Keith Locke on the Video Camera Surveillance (Temporary Measures) Bill – in committee

I thank the Attorney-General for his comments. I do appreciate that the reference to the New Zealand Bill of Rights Act has been put in the Video Camera Surveillance (Temporary Measures) Bill in clause 3(d), but I think that it is still in conflict with clause 5(a), which I have tabled an amendment to omit. The way I read clause 5(a), it is in direct contravention to the New Zealand Bill of Rights Act, because the fundamental principles, as I indicated in my initial speech, were that people have to be tried, found guilty, and conduct their appeals, etc., on the law as it applied at the time. In relation to covert video surveillance involving trespass, the Supreme Court has indicated that that was unlawful at the time and unlawful in any previous trial. So if, for example—just a hypothetical example—the absolutely primary evidence against somebody who was convicted was on the basis of covert video surveillance involving trespass, now that the Supreme Court has ruled this year that somebody who was convicted, say, a couple of years ago on that basis, they could potentially come back for an appeal. They might not succeed, and there are all the other issues involved in appeals, but we should not as a Parliament rule out their right to apply the law applying at the time. This is against the International Covenant on Civil and Political Rights, and people like Tony Ellis in their written and oral submissions to the Justice and Electoral Committee did indicate this. Tony Ellis has taken appeals to the Human Rights Committee. I think he won three of them on such similar substantive legal grounds where the New Zealand jurisdiction seems to be out of odds with international law. So I think I was right to put in my speech that we could potentially face a challenge on the international bodies if somebody had an appeal denied on that basis. I do take the other point the Attorney-General made about clause 5(2) that the surveillance does not in and of itself render a search unlawful. It is similar to the point I made in my speech. I emphasise—and Charles Chauvel and David Parker are wrong here—that the Green Party is not against covert video surveillance with the proper controls. The whole issue today with this bill is what the Supreme Court dealt with, which is covert video surveillance involving trespass, not without trespass.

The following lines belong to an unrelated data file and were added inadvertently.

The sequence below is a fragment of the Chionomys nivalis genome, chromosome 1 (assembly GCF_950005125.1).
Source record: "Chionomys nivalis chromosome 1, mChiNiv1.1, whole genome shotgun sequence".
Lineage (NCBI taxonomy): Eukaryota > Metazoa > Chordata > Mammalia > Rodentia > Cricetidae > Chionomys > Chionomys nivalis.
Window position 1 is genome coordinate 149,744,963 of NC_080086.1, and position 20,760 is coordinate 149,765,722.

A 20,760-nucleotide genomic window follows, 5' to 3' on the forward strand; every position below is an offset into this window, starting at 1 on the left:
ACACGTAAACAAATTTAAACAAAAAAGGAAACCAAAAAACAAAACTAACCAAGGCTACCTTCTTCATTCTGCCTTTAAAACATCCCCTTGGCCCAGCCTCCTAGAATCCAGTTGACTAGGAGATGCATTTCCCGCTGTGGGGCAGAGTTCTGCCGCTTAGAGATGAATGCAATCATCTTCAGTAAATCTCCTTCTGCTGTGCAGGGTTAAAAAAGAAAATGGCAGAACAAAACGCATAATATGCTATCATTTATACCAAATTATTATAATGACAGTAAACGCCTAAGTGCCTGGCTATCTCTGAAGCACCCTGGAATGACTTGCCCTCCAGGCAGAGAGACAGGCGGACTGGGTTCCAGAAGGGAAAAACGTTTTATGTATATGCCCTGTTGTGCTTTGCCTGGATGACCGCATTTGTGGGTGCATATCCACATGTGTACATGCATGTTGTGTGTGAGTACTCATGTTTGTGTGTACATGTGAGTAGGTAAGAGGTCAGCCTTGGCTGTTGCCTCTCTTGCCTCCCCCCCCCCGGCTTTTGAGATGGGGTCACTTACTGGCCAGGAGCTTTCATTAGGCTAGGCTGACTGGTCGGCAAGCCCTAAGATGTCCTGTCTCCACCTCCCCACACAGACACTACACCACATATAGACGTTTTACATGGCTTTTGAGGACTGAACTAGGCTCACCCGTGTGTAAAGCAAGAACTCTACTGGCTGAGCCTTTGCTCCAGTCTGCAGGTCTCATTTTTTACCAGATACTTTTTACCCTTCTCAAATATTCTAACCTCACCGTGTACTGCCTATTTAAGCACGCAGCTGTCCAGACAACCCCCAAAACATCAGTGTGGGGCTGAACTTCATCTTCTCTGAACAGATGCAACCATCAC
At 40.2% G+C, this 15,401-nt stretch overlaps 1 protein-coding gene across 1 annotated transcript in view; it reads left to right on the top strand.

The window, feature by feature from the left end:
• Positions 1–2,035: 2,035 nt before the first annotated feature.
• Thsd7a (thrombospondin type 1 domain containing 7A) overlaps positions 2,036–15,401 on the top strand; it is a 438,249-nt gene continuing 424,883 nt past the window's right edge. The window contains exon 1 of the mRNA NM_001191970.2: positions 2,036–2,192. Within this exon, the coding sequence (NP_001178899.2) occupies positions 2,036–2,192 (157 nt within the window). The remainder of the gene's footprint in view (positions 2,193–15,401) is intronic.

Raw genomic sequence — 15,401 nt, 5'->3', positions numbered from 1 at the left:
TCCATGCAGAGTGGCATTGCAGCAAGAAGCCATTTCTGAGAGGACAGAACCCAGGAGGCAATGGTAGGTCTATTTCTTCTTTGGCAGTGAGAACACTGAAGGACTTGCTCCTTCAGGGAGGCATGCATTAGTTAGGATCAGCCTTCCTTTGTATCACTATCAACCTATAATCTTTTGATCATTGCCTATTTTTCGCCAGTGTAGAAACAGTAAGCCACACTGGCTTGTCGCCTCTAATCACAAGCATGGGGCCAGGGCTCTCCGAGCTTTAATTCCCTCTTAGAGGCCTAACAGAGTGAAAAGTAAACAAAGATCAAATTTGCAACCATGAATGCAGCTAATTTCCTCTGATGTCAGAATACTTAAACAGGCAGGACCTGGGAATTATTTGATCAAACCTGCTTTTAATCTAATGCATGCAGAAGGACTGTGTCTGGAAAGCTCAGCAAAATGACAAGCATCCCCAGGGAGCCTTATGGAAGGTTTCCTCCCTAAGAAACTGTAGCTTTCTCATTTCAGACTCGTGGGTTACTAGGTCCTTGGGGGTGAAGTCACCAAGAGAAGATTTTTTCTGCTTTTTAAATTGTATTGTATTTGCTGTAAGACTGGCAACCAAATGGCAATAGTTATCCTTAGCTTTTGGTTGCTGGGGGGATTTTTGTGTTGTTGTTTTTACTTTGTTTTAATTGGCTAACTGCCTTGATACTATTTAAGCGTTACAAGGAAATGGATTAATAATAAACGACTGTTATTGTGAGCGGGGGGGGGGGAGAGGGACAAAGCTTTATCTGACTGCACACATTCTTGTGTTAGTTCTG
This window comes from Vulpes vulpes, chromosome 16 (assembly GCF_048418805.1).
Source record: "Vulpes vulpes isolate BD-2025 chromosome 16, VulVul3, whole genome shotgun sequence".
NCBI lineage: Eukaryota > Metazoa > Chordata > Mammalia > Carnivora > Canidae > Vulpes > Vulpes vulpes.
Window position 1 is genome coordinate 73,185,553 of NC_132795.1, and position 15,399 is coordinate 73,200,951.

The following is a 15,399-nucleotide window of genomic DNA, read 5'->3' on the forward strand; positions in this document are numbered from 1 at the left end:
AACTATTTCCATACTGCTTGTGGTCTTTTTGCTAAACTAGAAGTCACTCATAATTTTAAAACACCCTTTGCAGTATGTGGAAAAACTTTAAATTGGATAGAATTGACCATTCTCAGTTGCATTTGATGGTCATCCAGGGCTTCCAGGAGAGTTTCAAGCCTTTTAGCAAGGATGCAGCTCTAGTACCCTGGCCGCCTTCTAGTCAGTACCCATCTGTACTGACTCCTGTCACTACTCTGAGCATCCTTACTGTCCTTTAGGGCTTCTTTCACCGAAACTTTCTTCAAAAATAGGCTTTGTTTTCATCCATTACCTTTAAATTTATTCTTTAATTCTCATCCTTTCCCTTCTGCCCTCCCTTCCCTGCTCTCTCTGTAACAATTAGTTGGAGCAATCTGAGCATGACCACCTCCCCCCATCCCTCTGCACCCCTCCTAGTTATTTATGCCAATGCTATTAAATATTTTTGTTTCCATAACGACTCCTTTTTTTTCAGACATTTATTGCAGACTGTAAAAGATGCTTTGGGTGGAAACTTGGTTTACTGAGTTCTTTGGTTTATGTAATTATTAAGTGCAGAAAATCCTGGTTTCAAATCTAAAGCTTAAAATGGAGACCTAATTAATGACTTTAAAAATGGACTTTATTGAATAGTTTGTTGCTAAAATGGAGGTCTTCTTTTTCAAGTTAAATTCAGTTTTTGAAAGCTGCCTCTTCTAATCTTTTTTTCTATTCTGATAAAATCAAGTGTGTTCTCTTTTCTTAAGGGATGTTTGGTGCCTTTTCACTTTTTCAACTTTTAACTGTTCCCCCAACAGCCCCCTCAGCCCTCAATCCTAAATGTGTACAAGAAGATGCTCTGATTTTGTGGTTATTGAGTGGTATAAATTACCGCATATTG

I totally agree, and I said in my speech, and it is quite clear, that if the police or any agency engage in covert video surveillance without trespass, then they are still subject to a test, which they might succeed on or might not, of whether that was reasonable in terms of section 21 of the New Zealand Bill of Rights Act. We had instances of this in the select committee. If the camera is just keeping an eye on someone’s front gate, it is a camera in the street, covert but checking who is going to and from a P lab, it is focused on the front gate, that would not be considered unreasonable in most cases. They would get away with it. If the camera was high up in a tree on a neighbouring property, and people thought they were in a private space, and it was focused through their bedroom window or on the backyard, and they were doing naughty things in their backyard, or whatever, it would be considered unreasonable and may be ruled out by the court. That is why I said that this is a bill looking for a problem, because 99 percent of the surveillance that the police are doing now is covert video surveillance, without trespass, subject to the New Zealand Bill of Rights Act, and subject to the reasonableness criterion. Even the material collected unlawfully is still subject to section 30 of the Evidence Act, and usually it can be included if the crime has been serious enough. There are all of these fall-back positions in the existing law, without this bill. We do not actually need this particular bill. The other thing, and this came up at the select committee, and the Criminal Bar Association made the point in particular, that in most cases the case does not turn on the video evidence. There might be a little bit of video evidence or photographic evidence, or whatever, but it turns on all sorts of other things. All I am saying is that the police have so many fall-back positions when prosecuting a case, even when they are using unlawful evidence that is trespassory evidence. They have section 30 of the Evidence Act that can rule the evidence in, they have the reasonableness side of it, as long as they cover that, and also they have a whole pile of other evidence. It is probable, in my opinion, that most of the covert video surveillance without trespass is just working out who is involved in a P lab, or whatever. Then they have piles of other evidence, including all the evidence they now get, rightly or wrongly, from intercepting electronic communications and texts. If we look at the Operation Eight case, there was masses of electronic interception and other forms of surveillance material that they presumably were trying to hang their case on, in certain cases. The Supreme Court’s decision in Operation Eight is an interesting illustration, in that the Supreme Court allowed the use of section 30 of the Evidence Act and said that yes, the evidence collected against the four remaining on the organised criminal group charge was collected unlawfully, but it would allow filming in that case to continue because they found the organised criminal group charge and the other charges as sufficiently serious enough. That is why I say it is very hard to argue for this. I think it is important, because of the conflict between the New Zealand Bill of Rights Act provision and the fact that under section 5A we cannot use in an appeal the fact that evidence was found on someone, even though it was illegally collected. That is covert video surveillance involving trespass, and one is not allowed to use that in an appeal. That is quite unjust, and I think it will come under quite a bit of criticism from the law profession because it is a retrospective provision that is generally unacceptable. It is in conflict with the New Zealand Bill of Rights Act. Generally the Supreme Court is our highest court and we should not treat its decisions lightly. It does not have quite the strength of the US Supreme Court. If one wants to overthrow a US Supreme Court decision one has to have a two-thirds majority in two Houses, and all kinds of things. Things like their abortion decision back in 1973 still stands. Even though there was quite a big religious right, and all the rest of it, they cannot overturn that decision. It is not respecting the Supreme Court when we see the police deliberately breaking the law, as the Chief Justice said in the Operation Eight case. They do not get any penalty whatsoever, so then a certain disrespect for the law is generated. Some of the submissions, particularly I think from Tony Ellis, in quoting learned judges and whatnot on that, say that it creates a disrespect for the law when the State breaks the law and there is no penalty. Then the law changes, and some retrospectivity is put in there. In this system we have, Parliament is supreme but we must always guard the sanctity, or whatever we want to call it, of the judicial system and the court system, particularly of the Supreme Court. I think rushing this legislation through is not achieving that. I also wanted to talk a bit about the extension of these powers beyond the police. That has been too little covered, both in the political debate and in the media. I went through the search powers of various other agencies that have search powers, such as the Ministry of Agriculture and Forestry, the Department of Internal Affairs, the Commerce Commission, the Customs Service, etc., and all of these agencies, for the next 6 months, until we deal with the Search and Surveillance Bill, will have these powers to leave covert video cameras on private property.